As a self confessed lover of cinema and a believer in its absolute truthfulness as a medium narrating our life scripts, I always connect the dots and discover the affinities many of the works I watch seem to share. It’s almost involuntary and as natural as my knack for discovering hidden gems. It is a familiar pattern in which these thematic elements come together to beautifully integrate and embellish this cinephile’s interests. The three films that find pride of place here namely PESTONJEE (1987), THE SPINSTER (2007) and MR. AND MRS. BRIDGE (1990) have a silence about them, manifesting in the inner lives of introverts.

That inhibition to express themselves openly is a mark of their personal nature and in each instance, a sense of self sacrifice and virtuosity of being underlines the greater suffering wrought by that same idea of non protesting individuality. It is at odds with a largely exhibitionist order of things but they cannot change themselves to betray their own natures. That, in itself, is a triumph. It makes me heartened to see that side of a personality so beautifully expressed on screen.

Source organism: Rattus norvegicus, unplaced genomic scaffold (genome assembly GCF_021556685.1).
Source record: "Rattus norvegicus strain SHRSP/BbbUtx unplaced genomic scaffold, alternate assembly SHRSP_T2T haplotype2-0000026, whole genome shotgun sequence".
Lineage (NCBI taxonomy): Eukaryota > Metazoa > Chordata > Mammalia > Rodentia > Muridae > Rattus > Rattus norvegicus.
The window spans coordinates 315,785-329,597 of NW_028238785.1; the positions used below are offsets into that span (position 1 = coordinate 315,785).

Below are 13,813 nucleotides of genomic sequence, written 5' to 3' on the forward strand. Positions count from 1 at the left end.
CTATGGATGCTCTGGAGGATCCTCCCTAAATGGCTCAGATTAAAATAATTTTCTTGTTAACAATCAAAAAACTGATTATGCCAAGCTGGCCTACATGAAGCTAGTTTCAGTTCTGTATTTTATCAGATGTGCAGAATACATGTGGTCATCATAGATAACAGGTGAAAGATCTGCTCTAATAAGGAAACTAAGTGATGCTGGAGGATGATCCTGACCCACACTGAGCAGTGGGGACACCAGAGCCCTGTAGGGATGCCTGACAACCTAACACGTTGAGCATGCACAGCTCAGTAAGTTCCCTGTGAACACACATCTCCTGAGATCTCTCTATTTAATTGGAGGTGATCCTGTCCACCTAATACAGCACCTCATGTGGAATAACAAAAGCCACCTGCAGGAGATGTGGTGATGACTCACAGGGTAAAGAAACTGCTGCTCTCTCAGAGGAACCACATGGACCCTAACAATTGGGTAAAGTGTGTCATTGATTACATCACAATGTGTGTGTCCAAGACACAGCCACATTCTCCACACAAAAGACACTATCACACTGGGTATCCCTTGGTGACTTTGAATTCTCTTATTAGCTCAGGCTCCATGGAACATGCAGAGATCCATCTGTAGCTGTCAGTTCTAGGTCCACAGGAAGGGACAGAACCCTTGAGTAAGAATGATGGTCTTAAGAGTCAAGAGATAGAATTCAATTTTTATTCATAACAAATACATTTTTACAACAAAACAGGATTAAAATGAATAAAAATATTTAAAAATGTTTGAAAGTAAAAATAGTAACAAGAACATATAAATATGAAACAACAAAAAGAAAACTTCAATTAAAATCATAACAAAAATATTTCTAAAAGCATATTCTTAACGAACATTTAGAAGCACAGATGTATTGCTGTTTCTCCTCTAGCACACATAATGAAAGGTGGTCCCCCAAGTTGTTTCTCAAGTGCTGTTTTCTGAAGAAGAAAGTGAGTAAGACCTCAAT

Another similar point present in these three works is that of loneliness characterized by being in an earmarked relationship for life (MR. AND MRS. BRIDGE) or from the voids of spinster/ bachelorhood( its literal depiction in THE SPINSTER and PESTONJEE respectively) . Companionship being parallel to our standing in the world around us, it can be a deal breaker when we fall out of that bracket . Tongue tied, non verbal articulations make these simple, loveable beings, ill fated as they cruelly are, self sufficient vessels because I believe there are people who don’t always have to subscribe to one standard norm and others must accept their placid, introverted selflessness in a non judgemental manner. It’s difficult to navigate life without feeling adequately fulfilled vis a vis relationships. Yet we live to tell our tales. Consider these three examples to crystallize in the most effective, lucid way, illuminating the unsaid ethos of lonely souls.